Ministry: The Lost Gospels According to Al Jourgensen by Al Jourgensen with Jon Wiederhorn
Other than maybe Keith Richards, industrial metal god Al Jourgensen could claim the title of the ultimate rock and roll survivor. As he details in his entertaining, no-holds-barred memoir, the driving force behind Ministry went through periods of drugs, health ailments and misadventures that might have killed any other mere mortal. And yet through all his trials and tribulations, Jourgensen could still probably kick someone’s ass if he wanted to.
Autobiography by Morrissey
Admittedly, I–a fan of Morrissey and his former the band, the Smiths–have not yet read this book as was it was just published in the States. But then again we’re talking about Morrissey here, and anything that comes out from the curmudgeonly modern rock icon is sure to garner attention. Having gleaned the highlights from some of the reviews and articles that came out around the time of its initial publication in Britain, I’ll be sure to have this book under the tree for some bitchy and enlightening reading.
I Would Die 4 U: Why Prince Became an Icon by Toure
Undoubtedly the Purple One is an enigma–but then again, isn’t that usually the case with geniuses? Toure’s insightful and analytical book takes a stab at cracking the puzzle of Prince and makes a convincing case for the artist as a spokesman for Generation X and examines how his religious beliefs play a considerable factor into his music.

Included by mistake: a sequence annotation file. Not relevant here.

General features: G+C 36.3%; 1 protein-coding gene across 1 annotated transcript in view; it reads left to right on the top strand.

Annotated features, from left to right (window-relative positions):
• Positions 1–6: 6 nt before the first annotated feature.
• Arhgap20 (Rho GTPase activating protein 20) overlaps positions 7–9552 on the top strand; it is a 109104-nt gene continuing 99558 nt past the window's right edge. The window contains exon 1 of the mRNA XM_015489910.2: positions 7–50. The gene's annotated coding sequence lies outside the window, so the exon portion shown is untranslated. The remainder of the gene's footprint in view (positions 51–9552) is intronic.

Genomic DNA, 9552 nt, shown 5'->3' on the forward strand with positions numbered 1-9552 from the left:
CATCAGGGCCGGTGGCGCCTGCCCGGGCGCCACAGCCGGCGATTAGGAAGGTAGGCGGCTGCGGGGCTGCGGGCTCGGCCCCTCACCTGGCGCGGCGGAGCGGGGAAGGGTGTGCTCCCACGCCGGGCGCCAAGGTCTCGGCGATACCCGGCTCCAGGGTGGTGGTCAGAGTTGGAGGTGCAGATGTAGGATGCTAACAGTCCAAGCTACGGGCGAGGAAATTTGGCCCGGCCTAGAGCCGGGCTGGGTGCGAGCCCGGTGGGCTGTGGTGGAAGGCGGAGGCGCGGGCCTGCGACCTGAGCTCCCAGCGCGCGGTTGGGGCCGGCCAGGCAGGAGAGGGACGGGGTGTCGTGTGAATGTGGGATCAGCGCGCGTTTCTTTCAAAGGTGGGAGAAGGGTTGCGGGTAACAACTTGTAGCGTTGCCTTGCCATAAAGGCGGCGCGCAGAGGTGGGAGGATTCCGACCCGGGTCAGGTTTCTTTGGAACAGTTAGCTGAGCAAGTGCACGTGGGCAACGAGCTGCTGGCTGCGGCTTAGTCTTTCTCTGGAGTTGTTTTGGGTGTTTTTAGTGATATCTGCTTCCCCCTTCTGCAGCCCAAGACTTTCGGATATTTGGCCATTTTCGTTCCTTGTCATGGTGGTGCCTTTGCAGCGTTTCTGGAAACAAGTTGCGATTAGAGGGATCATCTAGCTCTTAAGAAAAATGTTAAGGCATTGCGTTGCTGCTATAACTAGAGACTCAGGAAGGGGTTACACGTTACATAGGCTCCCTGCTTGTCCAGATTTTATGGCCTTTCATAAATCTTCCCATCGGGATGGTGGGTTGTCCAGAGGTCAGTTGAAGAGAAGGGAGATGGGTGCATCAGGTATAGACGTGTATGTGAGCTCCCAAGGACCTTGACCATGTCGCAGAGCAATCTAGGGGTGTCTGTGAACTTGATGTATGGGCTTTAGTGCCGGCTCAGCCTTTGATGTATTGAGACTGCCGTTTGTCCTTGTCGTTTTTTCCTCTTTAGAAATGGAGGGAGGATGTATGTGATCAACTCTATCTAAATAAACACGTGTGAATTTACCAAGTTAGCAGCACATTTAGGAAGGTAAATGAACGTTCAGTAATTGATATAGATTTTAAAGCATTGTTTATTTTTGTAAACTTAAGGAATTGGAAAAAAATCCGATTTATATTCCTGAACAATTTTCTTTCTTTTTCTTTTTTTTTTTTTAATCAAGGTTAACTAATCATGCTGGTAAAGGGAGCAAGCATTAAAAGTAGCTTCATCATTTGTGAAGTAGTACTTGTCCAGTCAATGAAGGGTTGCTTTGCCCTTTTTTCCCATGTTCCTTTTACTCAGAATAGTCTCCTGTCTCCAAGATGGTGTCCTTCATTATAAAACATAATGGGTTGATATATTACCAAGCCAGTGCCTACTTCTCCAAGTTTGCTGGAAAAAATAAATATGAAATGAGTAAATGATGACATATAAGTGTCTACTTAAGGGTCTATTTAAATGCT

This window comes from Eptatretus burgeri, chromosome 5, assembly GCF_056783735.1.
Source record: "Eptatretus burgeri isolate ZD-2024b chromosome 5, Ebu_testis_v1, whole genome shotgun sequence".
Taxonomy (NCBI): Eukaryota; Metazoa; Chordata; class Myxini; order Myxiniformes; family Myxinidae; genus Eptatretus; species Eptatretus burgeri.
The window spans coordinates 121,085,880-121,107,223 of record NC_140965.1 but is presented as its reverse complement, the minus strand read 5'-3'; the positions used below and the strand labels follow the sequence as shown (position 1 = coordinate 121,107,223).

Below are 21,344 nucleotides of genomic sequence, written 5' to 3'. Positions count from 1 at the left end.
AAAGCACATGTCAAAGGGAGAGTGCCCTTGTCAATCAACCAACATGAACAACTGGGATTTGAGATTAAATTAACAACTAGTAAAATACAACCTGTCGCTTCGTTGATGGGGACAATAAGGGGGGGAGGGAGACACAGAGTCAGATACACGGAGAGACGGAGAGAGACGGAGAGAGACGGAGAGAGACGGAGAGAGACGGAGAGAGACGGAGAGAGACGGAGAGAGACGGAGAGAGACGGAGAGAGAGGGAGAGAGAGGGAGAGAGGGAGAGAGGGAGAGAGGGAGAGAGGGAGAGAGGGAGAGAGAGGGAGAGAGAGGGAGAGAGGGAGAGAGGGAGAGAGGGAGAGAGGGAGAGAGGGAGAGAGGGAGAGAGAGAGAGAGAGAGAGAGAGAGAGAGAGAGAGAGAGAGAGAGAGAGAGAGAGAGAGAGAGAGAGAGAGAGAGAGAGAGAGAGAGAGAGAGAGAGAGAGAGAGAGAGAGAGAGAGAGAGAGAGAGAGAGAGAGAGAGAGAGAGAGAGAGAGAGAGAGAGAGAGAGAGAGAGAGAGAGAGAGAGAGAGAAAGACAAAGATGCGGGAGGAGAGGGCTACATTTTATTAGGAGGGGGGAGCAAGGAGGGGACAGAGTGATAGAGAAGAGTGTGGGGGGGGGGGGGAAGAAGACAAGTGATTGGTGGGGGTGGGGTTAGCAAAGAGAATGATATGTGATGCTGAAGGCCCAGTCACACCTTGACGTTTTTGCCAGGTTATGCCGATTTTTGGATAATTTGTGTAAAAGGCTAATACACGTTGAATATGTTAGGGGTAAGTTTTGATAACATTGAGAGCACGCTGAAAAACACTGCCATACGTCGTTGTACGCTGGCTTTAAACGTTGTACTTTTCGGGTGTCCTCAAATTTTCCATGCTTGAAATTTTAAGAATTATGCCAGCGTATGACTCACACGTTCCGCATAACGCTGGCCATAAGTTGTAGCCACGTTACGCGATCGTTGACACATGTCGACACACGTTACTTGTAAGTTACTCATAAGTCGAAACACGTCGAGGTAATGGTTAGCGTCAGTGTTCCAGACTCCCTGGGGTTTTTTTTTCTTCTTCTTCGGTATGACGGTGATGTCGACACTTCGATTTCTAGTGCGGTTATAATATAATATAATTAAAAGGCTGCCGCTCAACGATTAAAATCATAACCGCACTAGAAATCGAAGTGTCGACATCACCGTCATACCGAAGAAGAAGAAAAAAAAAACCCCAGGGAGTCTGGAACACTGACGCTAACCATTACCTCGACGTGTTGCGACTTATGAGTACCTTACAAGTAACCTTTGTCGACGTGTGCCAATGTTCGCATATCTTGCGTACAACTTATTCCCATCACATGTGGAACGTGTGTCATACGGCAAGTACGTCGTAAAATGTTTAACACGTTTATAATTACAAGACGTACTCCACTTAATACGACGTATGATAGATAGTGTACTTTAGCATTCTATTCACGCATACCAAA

Willin’: The Story of Little Feat by Ben Fong-Torres
This ’70s Southern California band, guided by the late Lowell George, didn’t score numerous hits like their peers the Eagles and Fleetwood Mac. But Little Feat made very eclectic, roots-oriented music and the group still continues to draw respect from the critics and its loyal fans. Former Rolling Stone editor Ben Fong-Torres documents the history of the band whose under-appreciated career deserves a second look.
Raising a Beatle Baby: How John, Paul, George and Ringo Helped Us Come Together as a Family by Jere Hester
There are gazillions of books about the Beatles. But what makes this particular title from former newsman Jere Hester unique is how his family of three share a common love for the music of the Fab Four. Told with a streetwise sensibility that could only come from a Brooklynite, the author/Beatles fanatic offers up his own personal involvement the Liverpool lads, including a charming tale of how his daughter actually met Paul McCartney face to face.
Temperature’s Rising: Galaxie 500: An Oral and Visual History
Edited by Mike McGonigal
Galaxie 500 only recorded three albums between 1987 and 1990 and broke up soon afterward, but the legend of this indie post-punk band from Massachusetts continues on through this stunning book. Temperature’s Rising contains recent interviews with the former members as well photographs and ephemera during their short but outstanding career.